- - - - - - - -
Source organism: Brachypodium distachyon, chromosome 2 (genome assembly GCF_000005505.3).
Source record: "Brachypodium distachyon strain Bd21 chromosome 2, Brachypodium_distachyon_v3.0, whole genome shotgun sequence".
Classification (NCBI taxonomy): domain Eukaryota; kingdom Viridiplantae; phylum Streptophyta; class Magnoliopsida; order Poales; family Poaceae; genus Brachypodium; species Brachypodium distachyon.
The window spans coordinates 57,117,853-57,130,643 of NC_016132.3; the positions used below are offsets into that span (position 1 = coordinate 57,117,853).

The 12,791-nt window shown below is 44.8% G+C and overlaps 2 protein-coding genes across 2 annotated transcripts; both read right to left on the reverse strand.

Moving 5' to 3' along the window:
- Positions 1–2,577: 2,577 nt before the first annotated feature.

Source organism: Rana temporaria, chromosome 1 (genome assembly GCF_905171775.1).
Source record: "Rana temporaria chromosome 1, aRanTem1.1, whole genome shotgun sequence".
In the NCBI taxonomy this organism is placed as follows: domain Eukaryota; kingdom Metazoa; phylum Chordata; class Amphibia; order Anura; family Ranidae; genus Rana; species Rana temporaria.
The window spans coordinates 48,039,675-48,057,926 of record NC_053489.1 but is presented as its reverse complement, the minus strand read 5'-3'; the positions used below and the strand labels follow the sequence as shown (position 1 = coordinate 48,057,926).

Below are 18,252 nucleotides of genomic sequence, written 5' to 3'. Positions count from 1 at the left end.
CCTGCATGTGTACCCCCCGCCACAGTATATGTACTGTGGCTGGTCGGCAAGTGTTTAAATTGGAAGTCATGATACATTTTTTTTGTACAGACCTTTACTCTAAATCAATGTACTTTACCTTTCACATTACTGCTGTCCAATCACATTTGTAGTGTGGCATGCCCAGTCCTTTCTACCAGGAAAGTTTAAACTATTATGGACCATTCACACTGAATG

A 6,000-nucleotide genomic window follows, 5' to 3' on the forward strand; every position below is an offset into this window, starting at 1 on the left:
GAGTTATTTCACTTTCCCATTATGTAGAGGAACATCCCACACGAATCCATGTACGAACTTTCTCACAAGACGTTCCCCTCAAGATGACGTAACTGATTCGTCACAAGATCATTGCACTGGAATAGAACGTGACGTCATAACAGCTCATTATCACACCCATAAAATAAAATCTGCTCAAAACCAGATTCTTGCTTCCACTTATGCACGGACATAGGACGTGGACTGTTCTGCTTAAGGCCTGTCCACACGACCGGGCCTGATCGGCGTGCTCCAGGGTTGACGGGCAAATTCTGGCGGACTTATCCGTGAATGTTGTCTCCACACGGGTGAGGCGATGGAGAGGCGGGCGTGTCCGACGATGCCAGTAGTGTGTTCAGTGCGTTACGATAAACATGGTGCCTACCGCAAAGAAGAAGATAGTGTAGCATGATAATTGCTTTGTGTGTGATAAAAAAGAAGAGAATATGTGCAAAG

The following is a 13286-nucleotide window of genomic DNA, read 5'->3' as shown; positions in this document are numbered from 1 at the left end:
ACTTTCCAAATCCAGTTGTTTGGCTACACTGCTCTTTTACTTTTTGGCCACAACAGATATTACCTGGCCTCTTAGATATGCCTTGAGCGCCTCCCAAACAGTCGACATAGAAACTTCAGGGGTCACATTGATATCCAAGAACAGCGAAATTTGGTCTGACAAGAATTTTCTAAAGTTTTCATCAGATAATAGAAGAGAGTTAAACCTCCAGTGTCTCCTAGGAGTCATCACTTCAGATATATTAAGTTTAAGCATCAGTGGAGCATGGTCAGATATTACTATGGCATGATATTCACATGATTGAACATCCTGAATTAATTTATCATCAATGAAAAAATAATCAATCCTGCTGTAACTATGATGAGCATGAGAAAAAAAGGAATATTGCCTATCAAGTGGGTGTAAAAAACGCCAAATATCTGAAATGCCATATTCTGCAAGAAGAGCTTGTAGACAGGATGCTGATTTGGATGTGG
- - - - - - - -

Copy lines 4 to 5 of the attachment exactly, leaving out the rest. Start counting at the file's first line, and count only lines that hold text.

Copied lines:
The window spans coordinates 57,117,853-57,130,643 of NC_016132.3; the positions used below are offsets into that span (position 1 = coordinate 57,117,853).

The 12,791-nt window shown below is 44.8% G+C and overlaps 2 protein-coding genes across 2 annotated transcripts; both read right to left on the reverse strand.